Physical Activity vs. Exercise

“I don’t understand. I am busy and active with tasks all day long, but I just can’t seem to lose any weight.”

A common misconception is that physical activity and exercise are one and the same. While these terms are often used interchangeably, there is a very important difference in the purpose and outcomes.

Physical activity is defined as the process of exerting energy for a task. Exercise is physical activity that is planned, structured and repetitive for the purpose of conditioning the body. Exercise is prolonged physical activity that is of a higher duration than typical daily tasks.

Many of us get physical activity during working hours or at home with chores. During this time the heart rate is increased above the resting state, but only for a few minutes. We work hard for a short interval followed by rest, allowing the heart rate to lower again. Incorporating this type of physical activity into your day is encouraged and beneficial. However, when it comes to a goal of improving cardiovascular health or weight management, your body needs planned and structured exercise.

According to the American College of Sports Medicine, adults are to accumulate 150 minutes of moderate intensity exercise each week. An example of this would be to ride a bike for 30 minutes for days per week. It is also acceptable to accumulate this in short 10-minute bouts throughout the week. More exercise, 300 minutes per week, is recommended to improve health status or to reduce body weight.

Adults should also incorporate resistance training to improve muscular strength and endurance. Increased lean muscle tissue boosts the metabolism so that the body burns more calories even in the resting state. Strong muscles allow you to more easily complete regular daily activities, reduce fall risk and create an appearance of a toned body.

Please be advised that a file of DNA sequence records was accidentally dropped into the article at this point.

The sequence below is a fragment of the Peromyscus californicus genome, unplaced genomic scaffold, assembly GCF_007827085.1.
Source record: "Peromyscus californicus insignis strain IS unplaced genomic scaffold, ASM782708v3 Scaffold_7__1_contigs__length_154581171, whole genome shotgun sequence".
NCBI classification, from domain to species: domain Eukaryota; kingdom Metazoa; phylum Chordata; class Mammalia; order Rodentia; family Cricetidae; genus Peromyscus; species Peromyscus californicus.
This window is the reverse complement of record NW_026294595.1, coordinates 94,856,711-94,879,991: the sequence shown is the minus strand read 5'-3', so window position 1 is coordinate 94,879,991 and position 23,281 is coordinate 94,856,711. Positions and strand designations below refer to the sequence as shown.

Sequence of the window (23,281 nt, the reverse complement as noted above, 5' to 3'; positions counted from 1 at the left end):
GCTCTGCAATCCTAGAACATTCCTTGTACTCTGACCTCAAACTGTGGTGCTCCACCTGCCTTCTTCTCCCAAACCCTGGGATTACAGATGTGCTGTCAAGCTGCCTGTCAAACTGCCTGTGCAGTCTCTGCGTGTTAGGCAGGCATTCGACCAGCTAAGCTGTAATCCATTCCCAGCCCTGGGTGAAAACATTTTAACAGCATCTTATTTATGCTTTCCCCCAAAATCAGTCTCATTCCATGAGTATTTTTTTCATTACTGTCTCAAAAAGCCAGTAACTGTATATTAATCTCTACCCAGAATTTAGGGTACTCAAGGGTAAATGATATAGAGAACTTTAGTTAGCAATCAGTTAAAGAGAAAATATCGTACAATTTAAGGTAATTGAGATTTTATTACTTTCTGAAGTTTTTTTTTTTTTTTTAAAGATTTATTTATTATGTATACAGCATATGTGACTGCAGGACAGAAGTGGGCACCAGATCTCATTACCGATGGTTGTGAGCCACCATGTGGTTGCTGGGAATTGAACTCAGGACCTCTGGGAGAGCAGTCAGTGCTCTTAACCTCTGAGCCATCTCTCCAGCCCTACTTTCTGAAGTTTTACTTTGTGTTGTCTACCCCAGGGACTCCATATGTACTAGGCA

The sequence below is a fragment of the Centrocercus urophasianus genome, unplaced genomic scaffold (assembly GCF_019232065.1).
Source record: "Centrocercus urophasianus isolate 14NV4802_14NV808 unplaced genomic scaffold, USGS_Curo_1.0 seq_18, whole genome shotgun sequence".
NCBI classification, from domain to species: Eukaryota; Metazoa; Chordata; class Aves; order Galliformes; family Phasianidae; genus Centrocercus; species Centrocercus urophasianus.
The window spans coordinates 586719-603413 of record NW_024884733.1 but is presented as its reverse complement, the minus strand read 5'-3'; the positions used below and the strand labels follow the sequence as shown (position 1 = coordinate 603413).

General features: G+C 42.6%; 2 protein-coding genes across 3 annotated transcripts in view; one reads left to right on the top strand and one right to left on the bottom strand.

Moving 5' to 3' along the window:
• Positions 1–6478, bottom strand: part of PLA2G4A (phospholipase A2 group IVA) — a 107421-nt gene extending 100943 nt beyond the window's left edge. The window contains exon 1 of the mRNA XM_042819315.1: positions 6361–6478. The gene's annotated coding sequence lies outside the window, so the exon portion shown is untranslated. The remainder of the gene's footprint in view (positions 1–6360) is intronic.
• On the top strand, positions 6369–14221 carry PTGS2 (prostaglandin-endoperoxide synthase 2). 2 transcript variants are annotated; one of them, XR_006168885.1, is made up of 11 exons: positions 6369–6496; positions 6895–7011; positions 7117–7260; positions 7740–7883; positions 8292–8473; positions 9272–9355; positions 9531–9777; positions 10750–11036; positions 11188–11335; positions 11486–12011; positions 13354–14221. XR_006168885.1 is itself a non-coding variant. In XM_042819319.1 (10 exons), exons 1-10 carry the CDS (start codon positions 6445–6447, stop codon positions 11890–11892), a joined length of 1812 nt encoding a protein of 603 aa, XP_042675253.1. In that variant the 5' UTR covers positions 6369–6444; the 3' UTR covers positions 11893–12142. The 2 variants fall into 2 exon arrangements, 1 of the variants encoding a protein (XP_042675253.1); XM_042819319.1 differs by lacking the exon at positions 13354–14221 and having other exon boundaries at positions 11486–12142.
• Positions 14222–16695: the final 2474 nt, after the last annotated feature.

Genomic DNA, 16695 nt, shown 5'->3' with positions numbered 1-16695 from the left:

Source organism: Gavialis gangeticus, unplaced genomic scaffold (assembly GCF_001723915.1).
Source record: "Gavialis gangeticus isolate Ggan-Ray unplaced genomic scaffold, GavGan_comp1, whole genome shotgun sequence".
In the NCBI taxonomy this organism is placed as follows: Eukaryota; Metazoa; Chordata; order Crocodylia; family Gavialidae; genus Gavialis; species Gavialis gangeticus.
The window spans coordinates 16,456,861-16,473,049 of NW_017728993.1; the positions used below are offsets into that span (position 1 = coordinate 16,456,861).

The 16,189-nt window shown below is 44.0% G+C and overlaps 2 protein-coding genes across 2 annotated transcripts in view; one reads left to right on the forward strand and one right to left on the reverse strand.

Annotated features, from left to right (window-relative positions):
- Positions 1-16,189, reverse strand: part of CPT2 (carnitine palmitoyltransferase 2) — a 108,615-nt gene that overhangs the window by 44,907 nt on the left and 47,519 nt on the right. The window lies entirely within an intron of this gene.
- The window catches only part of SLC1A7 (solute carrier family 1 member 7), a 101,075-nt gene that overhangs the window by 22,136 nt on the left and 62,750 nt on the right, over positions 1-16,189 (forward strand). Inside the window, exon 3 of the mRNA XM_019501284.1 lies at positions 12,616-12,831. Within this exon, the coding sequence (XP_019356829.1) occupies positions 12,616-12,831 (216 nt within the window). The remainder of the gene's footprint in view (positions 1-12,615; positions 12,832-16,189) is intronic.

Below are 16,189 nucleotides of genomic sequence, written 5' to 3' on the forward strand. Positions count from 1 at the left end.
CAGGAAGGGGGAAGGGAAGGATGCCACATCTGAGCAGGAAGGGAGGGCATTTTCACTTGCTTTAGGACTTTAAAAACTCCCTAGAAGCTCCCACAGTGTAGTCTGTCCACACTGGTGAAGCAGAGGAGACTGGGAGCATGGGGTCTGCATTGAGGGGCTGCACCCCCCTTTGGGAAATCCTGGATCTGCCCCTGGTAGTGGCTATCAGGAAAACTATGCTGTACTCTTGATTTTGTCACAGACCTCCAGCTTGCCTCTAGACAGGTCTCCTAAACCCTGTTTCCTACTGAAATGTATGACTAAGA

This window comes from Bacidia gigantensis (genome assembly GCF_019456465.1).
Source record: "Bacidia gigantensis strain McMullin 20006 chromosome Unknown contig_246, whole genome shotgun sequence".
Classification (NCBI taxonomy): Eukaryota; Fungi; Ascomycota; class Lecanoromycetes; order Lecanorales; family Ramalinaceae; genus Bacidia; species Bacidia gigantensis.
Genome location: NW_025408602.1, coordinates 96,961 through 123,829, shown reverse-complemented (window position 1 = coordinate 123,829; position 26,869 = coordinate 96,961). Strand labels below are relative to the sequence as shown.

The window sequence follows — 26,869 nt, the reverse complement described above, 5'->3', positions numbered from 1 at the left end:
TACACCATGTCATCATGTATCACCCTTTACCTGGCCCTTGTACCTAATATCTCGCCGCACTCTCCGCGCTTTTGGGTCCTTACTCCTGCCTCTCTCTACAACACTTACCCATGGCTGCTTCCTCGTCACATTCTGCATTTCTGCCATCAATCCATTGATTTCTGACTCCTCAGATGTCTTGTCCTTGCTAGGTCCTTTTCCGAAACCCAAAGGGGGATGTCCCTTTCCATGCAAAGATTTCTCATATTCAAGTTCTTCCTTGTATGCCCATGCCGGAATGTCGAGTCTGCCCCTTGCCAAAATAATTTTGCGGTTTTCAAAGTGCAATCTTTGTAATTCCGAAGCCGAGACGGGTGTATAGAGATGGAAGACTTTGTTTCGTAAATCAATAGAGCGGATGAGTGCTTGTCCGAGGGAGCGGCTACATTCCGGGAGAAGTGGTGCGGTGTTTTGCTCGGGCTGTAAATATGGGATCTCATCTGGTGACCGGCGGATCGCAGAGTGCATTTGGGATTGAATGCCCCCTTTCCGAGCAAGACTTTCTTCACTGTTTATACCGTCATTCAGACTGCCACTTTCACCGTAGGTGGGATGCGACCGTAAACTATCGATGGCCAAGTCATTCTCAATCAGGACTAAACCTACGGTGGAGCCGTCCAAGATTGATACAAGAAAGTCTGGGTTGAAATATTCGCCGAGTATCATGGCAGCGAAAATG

The annual New Year, New You community wellness challenge begins Monday. Get your co-workers, friends, or family together and form a team to compete within our community for a healthier lifestyle. The challenge is a great opportunity to start or support your current personal wellness plan through motivation, accountability, variety and education.

Registration information can be found at or call the Jamestown Regional Medical Center Wellness Center at 701-952-4891 for details.

JRMC Welcomes Athletic Trainer

Jamestown Regional Medical Center (JRMC) is pleased to welcome Certified Athletic Trainer, Andrew Randall to its newly-formed Sports Medicine Team.

Randall will provided full-time athletic training coverage for Jamestown High School and Blue Jay varsity athletics. Services will include prevention of athletic injuries, advice to coaches to optimize performance and provide immediate care of athletic injuries. He will also design and supervise rehabilitation programs for athletic injuries under the direction of a referring physician.

“I look forward to the opportunities to help athletes prevent injuries, provide insight to enhance performance and to be able to train athletes back into their competitive stage following an injury,” stated Randall, “I am very fortunate to get the chance to engage with the athletes and the high school in the new partnership that has recently been created.”

A native of Steele, Randall graduated Magna Cum Laude from Minnesota State University Moorhead with an undergraduate degree in Biology. He continued his education and received a Master of Science degree in Athletic Training at Montana State University Billings.

JRMC’s Orthopedics and Sports Medicine department was recently named “The Official Sports Medicine Team for Blue Jay Athletics.” Through this partnership JRMC and Jamestown Public Schools will work together to make sure the athletes receive the training and care that they need to stay competitive. All athletes will have access to services at JRMC such as orthopedics and rehabilitation.